Kate Herbert is theatre reviewer, Herald Sun, Melbourne & formerly for Melbourne Times. Kate is a director & produced playwright (20 plays). Scripts published by Currency Press. She worked as an actor, comedian, improviser & teacher of Acting, Improvisation & Playwriting. Kate is currently Convenor of Professional Writing & Editing, Swinburne University. Read her reviews here or at: www.heraldsun.com.au/entertainment/arts. NB Explorer Browser doesn't always work on blog.
By Tennesse Williams Malthouse Theatre, until June 5, 2016 I didn't see/review this production but it seems like one to recommend. Anything with Pamela Rabe is worth seeing. KH Winner of the 2015
Helpmann Award for Best Play
Pamela Rabe & Rose Riley. photo Pia Johnson
Pamela Rabe & Luke Mullins photo Pia Johnson
Pamela Rabe & Rose Riley photo Pia Johnson
Pamela Rabe, Rose Riley, Harry Greenwood, Luke Mullins,
MUSICAL THEATRE Music by Richard Rodgers, Lyrics by Oscar Hammerstein II, Book
by Howard Lindsay & Russel Crouse,Produced by Andrew Lloyd Webber,
John Frost, David Ian & The Really Useful Group Regent
Theatre, until July 31, 2016 Reviewer: Kate Herbert on May 19, 2016 Stars: ****
Review also online at Herald Sun News at 1am Fri May 20, and in print on Fri May 20, 2016. KH
Amy Lehpamer with child cast. Photo by Joe Calleri
Rodgers and Hammerstein are unbeatable in the musical
theatre stakes and The Sound of Music includes some of their most singable and
production is a restaging of Jeremy
Palladium version of the original, 1959 stage musical that preceded the
spectacularly popular and enduring 1965 movie with Julie Andrews.
Amy Lehpamer is deliciously high-spirited and charmingly effusive as Maria who she refreshingly plays as a gauche,
noisy, unworldly and clumsy country
girl who galumphs with equal abandon around the Austrian hills, the demure
Abbey or the von Trapp mansion.
Lehpamer’s voice has an appealingly
bright toned-voice and her renditions of The Sound of Music and I Have Confidence augur
well for the rest of the show as she twirls and capers, singing with the relentless
cheerfulness that characterises Maria.
Cameron Daddo’s voice lacks power and
he is often unconvincing as Captain
Georg von Trapp Maria’s employer, the Austrian patriot, and there is no palpable
chemistry or sense of impending romance between Maria and the Captain and this
leaves their dance duet looking less than intimate.
With her powerful voice, rich, dark,
honey tone and exceptional vocal control, opera singer, Jacqueline Dark, almost
steals the show as the dignified Mother
Abbess singing the rousing and memorable Climb Ev’ry Mountain and her
duet of My Favourite Things with Lehpamer and the four nuns’ jaunty, playful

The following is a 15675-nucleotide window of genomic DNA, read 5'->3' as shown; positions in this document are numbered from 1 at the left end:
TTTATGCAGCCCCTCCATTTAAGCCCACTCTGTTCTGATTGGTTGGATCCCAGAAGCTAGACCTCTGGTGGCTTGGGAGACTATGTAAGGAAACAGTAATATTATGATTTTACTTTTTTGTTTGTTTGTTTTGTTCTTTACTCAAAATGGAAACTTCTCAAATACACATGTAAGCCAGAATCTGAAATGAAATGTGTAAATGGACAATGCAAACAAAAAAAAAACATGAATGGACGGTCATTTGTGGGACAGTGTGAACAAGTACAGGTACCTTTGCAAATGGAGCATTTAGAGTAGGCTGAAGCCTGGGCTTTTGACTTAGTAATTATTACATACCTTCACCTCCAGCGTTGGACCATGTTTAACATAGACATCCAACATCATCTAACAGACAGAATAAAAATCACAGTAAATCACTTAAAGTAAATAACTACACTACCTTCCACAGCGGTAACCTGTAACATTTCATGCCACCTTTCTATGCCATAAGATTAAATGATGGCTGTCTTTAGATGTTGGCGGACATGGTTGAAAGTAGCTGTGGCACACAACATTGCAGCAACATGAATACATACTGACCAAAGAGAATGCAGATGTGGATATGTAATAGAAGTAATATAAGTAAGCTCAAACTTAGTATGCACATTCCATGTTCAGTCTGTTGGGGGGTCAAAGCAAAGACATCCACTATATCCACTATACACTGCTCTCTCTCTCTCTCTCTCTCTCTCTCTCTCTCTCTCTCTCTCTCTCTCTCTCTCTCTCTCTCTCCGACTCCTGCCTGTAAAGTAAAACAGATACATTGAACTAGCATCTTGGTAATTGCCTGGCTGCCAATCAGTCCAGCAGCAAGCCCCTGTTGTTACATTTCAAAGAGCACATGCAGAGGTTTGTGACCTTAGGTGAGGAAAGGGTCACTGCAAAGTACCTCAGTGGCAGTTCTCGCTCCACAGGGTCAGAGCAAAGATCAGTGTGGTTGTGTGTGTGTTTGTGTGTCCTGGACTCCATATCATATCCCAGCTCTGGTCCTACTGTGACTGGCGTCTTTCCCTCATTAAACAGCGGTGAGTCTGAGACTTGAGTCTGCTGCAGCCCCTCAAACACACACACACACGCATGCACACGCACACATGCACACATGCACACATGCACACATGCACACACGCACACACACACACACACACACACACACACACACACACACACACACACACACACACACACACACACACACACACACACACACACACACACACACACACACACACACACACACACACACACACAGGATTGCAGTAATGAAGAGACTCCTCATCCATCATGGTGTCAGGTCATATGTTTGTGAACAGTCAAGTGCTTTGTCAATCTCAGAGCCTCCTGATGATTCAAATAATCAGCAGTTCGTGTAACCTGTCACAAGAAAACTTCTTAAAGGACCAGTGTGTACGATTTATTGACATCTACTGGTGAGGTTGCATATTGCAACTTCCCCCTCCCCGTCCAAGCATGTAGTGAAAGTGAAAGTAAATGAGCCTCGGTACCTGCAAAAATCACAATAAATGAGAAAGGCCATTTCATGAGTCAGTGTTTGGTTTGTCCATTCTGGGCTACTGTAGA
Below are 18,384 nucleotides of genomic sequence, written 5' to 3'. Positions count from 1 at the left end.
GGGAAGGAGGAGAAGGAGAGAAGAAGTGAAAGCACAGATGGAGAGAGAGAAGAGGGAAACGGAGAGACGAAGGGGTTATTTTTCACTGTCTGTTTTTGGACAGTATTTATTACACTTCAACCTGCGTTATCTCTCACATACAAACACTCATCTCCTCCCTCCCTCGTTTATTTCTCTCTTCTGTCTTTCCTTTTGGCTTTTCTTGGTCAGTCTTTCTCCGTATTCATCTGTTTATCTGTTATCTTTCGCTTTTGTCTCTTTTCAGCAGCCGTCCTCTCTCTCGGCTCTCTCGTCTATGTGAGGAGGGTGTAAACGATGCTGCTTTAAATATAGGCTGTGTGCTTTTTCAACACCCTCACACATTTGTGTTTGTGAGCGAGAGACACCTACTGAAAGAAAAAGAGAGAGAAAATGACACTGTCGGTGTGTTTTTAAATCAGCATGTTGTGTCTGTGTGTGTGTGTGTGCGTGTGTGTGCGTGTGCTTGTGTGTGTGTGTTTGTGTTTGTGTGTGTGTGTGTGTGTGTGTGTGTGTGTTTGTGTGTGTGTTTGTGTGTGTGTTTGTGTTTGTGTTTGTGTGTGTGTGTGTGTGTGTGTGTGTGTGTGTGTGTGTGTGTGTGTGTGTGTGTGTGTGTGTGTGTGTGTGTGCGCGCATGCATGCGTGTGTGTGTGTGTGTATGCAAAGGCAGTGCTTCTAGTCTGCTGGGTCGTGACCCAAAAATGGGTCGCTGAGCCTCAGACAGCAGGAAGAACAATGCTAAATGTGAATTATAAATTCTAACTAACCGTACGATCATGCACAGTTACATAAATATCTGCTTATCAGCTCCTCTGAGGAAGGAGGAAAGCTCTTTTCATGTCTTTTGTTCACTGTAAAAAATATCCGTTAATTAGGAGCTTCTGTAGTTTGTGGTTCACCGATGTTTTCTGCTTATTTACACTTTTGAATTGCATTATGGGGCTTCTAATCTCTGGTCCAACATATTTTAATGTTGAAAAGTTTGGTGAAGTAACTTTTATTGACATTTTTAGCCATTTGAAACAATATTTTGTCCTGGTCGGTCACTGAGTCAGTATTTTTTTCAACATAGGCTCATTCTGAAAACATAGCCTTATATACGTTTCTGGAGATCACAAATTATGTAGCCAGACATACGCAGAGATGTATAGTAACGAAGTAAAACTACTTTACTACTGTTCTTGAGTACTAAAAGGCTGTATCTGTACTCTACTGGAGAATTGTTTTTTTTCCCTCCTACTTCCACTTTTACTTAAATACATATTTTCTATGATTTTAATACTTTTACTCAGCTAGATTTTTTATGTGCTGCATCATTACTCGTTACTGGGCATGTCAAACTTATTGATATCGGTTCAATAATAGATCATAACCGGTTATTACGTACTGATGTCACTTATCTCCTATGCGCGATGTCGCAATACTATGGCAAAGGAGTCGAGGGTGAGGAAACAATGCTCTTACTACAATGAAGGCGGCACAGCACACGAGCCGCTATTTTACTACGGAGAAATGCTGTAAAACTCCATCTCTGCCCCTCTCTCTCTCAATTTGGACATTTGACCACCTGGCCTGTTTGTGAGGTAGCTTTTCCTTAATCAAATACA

version of Maria (How do you solve a
problem like...) is an early highlight.
Jacqueline Dark & Amy Lehpamer. Photo by Joe Calleri
The vivacious Lehpamer
unforgettable Do-Re-Mi and The Lonely Goatherd with the children who
raise the cuteness factor to 100% in the joyful So Long, Farewell.
children on opening night are played by: Alexander Glenk
(Friedrich), Darcy McGrath (Louisa), Beaumont Farrell (Kurt), Karina Thompson (Brigitta),
Ruby Moore (Marta) and Heidi Sprague (Gretl).
With her fine musical
theatre voice and acting talent, Stefanie Jones invests the adolescent, Liesl, with depth in Sixteen Going On
Seventeen, her duet with Rolf who is played byDu Toit Bredenkamp.
In supporting roles are Marina Prior as the stately Baroness Schraeder, David
James as the opportunistic, clownish Max
Detweiler and Lorraine Bayly as frumpy
housekeeper, Frau Schmidt.
points of the show are Lehpamer and Dark’s compelling performances, the
thrilling nuns’ chorus of Preludium,
and Rodgers and Hammerstein’s inspiring music and lyrics.
Two is less dynamic than Act One, with fewer songs and a lot of story to jam
into a short time and Daddo’s ballad, Edelweiss, loses its power and sounds
flat when it needs to be poignant and patriotic.
Robert Jones’ design captures the green, alpine
landscape and luxurious von Trapp mansion, its picture frame style seems too
small for the enormous stage at the Regent.
fans of The Sound of Music, Rodgers and Hammerstein’s marvellous tunes should make your hearts sing as
they do for Maria and the von Trapps.
The teen musical, Heathers, deals with bullying,
murder, suicide, shootings and bombings in a high school so it is vital to strike
the right balance between grotesquery, comedy and morality.
Trevor Ashley’s uneven production does so
in part but, at times, Heathers departs from grotesque parody and descends into
crassness, shallow caricatures and an unfortunate and unintended celebration of
bullies and psychos.
musical by Laurence O’Keefe and Kevin Murphy was first staged Off-Broadway in
2014 and is based on Daniel Murphy’s 1988 cult movie of the same name.
High is ruled by three popular, pretty and really mean gals who are all called
Heather, each one more vile and vain than the other, with Heather Chandler (Lucy Maunder)
being the leader of this contemptible trio and the most slappable.
Veronica Sawyer (Hilary Cole) realises
that she needs the Heathers’ stamp of approval to avoid being bullied, but things
go awry when her outsider boyfriend, JD (Stephen Madsen), embarks on a violent path
of revenge against the Heathers and their supporters, the thuggish football
jocks, Ram (Vincent Hooper) and Kurt (Jakob Ambrose).
musical is less subversive and clever than the movie, but it features a few
strong songs such as Beautiful,
Cole’s soaring opening
number, that introduces the social battlefield that is high school with lyrics
such as, “This is not high school,